The “recipe” is” 2 parts growing mix (from Van Wingerden), 1 part cow manure, 1 part mulch and 1 part leaves. (They’re testing composting the food leftovers from a couple local restaurants — which I think is a great idea as I can only imagine how much food goes into landfills…they’re working on it and it may soon become a bigger part of their mix.)
Now, up to this point on the tour, the boys were having a good time checking everything out. Then we got to the wind rows, where the compost sits and decomposes and becomes that dark rich soil.
There’s another tractor here with an attachment specifically for turning the rows. Not only did the boys get to get up in the cab, but Andrew got it started and ran it down one row to show us how it worked. These guys loved it!
There are regulations set by the state as to how long the mixture has to “cook”, and what temperatures it must reach in order to be ready for sale. Andrew gave me an example: wind rows have to be turned 5 times in 15 days and have to get above 131 degrees. Once it’s fully “cooked” and then cooled down, the compost is ready to go.
When the compost is ready, a big loader scoops it into the screener that separates out the big pieces that haven’t fully broken down (they get put back into the mix). Now that was a fun pile to jump on/in:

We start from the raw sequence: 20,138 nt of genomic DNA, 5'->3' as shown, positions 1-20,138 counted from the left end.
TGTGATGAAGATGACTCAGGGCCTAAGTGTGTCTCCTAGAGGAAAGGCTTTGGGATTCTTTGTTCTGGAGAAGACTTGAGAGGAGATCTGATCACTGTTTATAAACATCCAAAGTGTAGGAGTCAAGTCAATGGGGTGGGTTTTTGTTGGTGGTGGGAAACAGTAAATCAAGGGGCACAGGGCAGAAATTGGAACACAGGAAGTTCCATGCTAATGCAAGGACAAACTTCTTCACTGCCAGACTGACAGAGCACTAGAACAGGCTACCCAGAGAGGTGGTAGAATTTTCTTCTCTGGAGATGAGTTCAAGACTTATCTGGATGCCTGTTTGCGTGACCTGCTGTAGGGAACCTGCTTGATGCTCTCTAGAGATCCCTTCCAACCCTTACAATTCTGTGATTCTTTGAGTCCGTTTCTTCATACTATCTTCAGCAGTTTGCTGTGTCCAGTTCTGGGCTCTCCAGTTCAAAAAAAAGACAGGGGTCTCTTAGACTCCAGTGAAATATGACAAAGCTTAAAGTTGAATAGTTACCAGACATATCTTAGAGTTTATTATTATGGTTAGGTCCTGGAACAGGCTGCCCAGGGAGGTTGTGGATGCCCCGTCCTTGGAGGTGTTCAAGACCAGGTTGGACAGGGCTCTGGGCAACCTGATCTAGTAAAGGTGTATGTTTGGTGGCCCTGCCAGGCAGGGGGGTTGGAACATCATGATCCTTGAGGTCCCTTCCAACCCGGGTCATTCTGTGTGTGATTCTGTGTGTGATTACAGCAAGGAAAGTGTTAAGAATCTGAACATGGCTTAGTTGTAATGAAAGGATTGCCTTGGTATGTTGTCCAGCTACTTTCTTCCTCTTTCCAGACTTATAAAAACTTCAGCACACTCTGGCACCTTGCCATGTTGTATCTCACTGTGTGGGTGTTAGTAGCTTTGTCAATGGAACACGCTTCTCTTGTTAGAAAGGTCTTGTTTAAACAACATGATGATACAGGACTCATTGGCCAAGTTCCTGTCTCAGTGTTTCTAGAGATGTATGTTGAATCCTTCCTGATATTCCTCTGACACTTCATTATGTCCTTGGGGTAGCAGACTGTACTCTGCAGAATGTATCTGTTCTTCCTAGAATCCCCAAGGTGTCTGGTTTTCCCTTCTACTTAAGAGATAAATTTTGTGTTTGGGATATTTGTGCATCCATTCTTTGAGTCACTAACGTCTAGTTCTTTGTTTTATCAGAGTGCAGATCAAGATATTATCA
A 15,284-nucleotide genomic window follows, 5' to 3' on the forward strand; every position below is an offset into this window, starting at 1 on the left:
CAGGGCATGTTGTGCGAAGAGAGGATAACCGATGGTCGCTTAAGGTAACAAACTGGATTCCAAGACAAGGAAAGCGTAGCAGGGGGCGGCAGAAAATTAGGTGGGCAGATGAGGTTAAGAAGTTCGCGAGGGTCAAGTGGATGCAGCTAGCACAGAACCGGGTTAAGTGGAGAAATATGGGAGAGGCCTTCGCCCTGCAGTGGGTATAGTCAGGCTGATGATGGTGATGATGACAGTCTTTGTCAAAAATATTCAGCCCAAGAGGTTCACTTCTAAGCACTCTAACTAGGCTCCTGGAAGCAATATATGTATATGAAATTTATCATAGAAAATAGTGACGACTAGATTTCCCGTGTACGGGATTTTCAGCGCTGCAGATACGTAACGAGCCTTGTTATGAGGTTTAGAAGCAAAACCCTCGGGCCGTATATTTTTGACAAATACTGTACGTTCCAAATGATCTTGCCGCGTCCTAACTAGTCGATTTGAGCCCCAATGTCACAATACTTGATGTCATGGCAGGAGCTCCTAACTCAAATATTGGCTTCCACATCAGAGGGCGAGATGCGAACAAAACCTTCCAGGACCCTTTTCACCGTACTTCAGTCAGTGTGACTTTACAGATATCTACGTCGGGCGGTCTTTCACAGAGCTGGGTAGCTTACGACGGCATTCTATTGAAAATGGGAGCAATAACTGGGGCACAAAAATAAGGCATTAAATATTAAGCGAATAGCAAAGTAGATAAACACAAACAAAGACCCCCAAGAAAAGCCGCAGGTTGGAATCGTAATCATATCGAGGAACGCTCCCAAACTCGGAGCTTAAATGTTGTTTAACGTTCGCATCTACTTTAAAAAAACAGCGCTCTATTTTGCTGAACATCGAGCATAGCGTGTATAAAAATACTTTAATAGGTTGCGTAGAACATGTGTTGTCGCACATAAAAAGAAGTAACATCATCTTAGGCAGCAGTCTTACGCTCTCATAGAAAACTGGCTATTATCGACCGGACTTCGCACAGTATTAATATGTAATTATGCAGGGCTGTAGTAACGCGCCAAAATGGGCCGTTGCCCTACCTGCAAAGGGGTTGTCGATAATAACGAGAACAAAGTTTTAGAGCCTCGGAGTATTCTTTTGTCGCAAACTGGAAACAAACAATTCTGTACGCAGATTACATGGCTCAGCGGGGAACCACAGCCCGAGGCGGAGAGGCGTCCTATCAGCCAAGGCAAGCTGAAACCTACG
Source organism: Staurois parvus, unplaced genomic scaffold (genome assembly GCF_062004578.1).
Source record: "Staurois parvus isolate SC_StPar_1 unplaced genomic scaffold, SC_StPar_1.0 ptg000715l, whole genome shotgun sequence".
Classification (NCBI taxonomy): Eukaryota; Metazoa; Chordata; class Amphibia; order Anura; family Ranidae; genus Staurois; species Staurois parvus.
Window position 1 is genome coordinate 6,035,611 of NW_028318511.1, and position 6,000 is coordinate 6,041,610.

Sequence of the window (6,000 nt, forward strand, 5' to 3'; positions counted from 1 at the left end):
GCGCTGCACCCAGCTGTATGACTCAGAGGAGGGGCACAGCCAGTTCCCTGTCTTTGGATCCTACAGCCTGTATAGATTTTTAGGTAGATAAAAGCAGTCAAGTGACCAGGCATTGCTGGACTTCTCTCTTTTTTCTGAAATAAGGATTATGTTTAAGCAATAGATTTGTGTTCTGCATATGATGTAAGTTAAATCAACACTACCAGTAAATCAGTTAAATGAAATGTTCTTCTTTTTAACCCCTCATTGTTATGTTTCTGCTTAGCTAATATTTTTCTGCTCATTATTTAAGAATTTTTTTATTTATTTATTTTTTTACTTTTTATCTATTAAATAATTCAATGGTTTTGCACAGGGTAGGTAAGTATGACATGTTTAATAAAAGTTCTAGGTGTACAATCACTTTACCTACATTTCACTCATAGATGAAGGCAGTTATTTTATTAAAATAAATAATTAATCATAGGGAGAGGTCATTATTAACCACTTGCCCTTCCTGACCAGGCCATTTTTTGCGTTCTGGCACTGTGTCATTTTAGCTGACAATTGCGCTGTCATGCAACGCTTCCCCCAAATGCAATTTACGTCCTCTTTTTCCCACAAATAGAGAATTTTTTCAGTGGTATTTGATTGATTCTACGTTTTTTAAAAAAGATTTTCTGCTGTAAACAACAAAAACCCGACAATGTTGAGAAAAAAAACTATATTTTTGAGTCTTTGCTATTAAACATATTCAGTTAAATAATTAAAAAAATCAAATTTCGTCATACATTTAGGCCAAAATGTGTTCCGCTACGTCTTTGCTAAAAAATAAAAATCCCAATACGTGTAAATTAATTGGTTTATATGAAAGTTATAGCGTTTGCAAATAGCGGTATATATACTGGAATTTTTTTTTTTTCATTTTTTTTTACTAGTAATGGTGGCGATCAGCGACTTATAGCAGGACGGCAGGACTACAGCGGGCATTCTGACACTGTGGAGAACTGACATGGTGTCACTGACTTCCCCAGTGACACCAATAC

After being screened, the compost is ready for delivery.
French Broad Organics Recycling (Maggie and Jeff) are now delivering it in bulk, or people can go to the farm and get it in their own trucks. They’ve also sold some in 5-gallon buckets to local garden centers (Thyme in the Garden, Reems Creek Nursery, Candler Feed & Seed).
Maggie told me their biggest customer is a vermiculture operation in Travelers Rest, SC. I just checked out their website, so cool: Appalachian Organics.
Here’s Maggie’s mom and dad helping load buckets to get ready for the Organic Growers School:
I bought 5.25 cubic yards of their compost, and Maggie’s husband Jeff delivered it to our house after we got home. Jeff, a dad to 2 boys too, knows they love to do stuff like this:
As soon as this rain/snow clears (oh, March), I’ll be out starting to get this into the new raised beds.
Thanks for a great visit y’all!!